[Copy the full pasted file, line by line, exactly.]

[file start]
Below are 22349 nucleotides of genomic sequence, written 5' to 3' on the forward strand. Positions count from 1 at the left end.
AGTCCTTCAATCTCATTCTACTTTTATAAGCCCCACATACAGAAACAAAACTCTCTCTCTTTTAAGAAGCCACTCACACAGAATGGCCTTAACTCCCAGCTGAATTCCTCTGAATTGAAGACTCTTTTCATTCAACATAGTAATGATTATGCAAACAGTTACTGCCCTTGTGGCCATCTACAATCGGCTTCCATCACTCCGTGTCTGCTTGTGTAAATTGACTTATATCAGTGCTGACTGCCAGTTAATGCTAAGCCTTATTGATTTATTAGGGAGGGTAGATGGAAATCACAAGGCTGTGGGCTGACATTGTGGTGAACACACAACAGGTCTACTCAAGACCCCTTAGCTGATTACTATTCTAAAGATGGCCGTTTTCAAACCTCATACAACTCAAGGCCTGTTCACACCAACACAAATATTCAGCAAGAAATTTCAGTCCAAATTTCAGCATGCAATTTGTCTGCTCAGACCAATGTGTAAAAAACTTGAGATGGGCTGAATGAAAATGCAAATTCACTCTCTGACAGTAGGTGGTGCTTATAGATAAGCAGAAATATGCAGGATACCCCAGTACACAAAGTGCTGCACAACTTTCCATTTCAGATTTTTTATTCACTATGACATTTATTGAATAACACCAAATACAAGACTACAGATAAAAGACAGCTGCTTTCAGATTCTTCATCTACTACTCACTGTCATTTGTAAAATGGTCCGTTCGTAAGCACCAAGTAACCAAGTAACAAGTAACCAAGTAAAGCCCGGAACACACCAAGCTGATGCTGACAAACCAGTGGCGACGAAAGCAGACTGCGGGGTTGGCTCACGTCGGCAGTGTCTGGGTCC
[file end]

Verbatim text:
Below are 22349 nucleotides of genomic sequence, written 5' to 3' on the forward strand. Positions count from 1 at the left end.
AGTCCTTCAATCTCATTCTACTTTTATAAGCCCCACATACAGAAACAAAACTCTCTCTCTTTTAAGAAGCCACTCACACAGAATGGCCTTAACTCCCAGCTGAATTCCTCTGAATTGAAGACTCTTTTCATTCAACATAGTAATGATTATGCAAACAGTTACTGCCCTTGTGGCCATCTACAATCGGCTTCCATCACTCCGTGTCTGCTTGTGTAAATTGACTTATATCAGTGCTGACTGCCAGTTAATGCTAAGCCTTATTGATTTATTAGGGAGGGTAGATGGAAATCACAAGGCTGTGGGCTGACATTGTGGTGAACACACAACAGGTCTACTCAAGACCCCTTAGCTGATTACTATTCTAAAGATGGCCGTTTTCAAACCTCATACAACTCAAGGCCTGTTCACACCAACACAAATATTCAGCAAGAAATTTCAGTCCAAATTTCAGCATGCAATTTGTCTGCTCAGACCAATGTGTAAAAAACTTGAGATGGGCTGAATGAAAATGCAAATTCACTCTCTGACAGTAGGTGGTGCTTATAGATAAGCAGAAATATGCAGGATACCCCAGTACACAAAGTGCTGCACAACTTTCCATTTCAGATTTTTTATTCACTATGACATTTATTGAATAACACCAAATACAAGACTACAGATAAAAGACAGCTGCTTTCAGATTCTTCATCTACTACTCACTGTCATTTGTAAAATGGTCCGTTCGTAAGCACCAAGTAACCAAGTAACAAGTAACCAAGTAAAGCCCGGAACACACCAAGCTGATGCTGACAAACCAGTGGCGACGAAAGCAGACTGCGGGGTTGGCTCACGTCGGCAGTGTCTGGGTCC